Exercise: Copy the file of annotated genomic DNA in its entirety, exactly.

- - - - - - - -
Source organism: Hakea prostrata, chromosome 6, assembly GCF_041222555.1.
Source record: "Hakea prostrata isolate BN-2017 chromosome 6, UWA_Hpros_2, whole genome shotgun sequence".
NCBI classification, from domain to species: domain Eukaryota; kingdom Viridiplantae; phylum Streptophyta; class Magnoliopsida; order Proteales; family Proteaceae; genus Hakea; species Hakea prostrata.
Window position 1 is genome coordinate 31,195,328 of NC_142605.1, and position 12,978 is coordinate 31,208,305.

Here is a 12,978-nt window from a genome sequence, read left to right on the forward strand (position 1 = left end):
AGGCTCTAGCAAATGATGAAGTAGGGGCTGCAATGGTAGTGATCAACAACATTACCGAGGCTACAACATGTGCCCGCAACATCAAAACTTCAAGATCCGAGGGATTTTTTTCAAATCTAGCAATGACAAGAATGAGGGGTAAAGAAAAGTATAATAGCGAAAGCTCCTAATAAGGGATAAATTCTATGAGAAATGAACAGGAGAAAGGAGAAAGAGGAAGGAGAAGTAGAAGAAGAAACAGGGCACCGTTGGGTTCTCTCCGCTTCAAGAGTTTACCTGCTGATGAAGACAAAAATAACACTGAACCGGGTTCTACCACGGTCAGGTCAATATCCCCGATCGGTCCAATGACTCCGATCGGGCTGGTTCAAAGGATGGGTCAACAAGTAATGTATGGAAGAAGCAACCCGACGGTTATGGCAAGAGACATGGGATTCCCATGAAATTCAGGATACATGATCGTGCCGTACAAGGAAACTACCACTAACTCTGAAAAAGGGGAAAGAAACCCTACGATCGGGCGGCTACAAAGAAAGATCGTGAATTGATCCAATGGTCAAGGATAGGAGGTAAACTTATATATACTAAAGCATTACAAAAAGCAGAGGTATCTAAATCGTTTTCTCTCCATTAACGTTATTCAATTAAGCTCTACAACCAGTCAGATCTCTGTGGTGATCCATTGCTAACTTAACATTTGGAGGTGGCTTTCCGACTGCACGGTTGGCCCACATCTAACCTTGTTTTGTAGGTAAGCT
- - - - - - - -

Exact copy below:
Source organism: Hakea prostrata, chromosome 6, assembly GCF_041222555.1.
Source record: "Hakea prostrata isolate BN-2017 chromosome 6, UWA_Hpros_2, whole genome shotgun sequence".
NCBI classification, from domain to species: domain Eukaryota; kingdom Viridiplantae; phylum Streptophyta; class Magnoliopsida; order Proteales; family Proteaceae; genus Hakea; species Hakea prostrata.
Window position 1 is genome coordinate 31,195,328 of NC_142605.1, and position 12,978 is coordinate 31,208,305.

Here is a 12,978-nt window from a genome sequence, read left to right on the forward strand (position 1 = left end):
AGGCTCTAGCAAATGATGAAGTAGGGGCTGCAATGGTAGTGATCAACAACATTACCGAGGCTACAACATGTGCCCGCAACATCAAAACTTCAAGATCCGAGGGATTTTTTTCAAATCTAGCAATGACAAGAATGAGGGGTAAAGAAAAGTATAATAGCGAAAGCTCCTAATAAGGGATAAATTCTATGAGAAATGAACAGGAGAAAGGAGAAAGAGGAAGGAGAAGTAGAAGAAGAAACAGGGCACCGTTGGGTTCTCTCCGCTTCAAGAGTTTACCTGCTGATGAAGACAAAAATAACACTGAACCGGGTTCTACCACGGTCAGGTCAATATCCCCGATCGGTCCAATGACTCCGATCGGGCTGGTTCAAAGGATGGGTCAACAAGTAATGTATGGAAGAAGCAACCCGACGGTTATGGCAAGAGACATGGGATTCCCATGAAATTCAGGATACATGATCGTGCCGTACAAGGAAACTACCACTAACTCTGAAAAAGGGGAAAGAAACCCTACGATCGGGCGGCTACAAAGAAAGATCGTGAATTGATCCAATGGTCAAGGATAGGAGGTAAACTTATATATACTAAAGCATTACAAAAAGCAGAGGTATCTAAATCGTTTTCTCTCCATTAACGTTATTCAATTAAGCTCTACAACCAGTCAGATCTCTGTGGTGATCCATTGCTAACTTAACATTTGGAGGTGGCTTTCCGACTGCACGGTTGGCCCACATCTAACCTTGTTTTGTAGGTAAGCT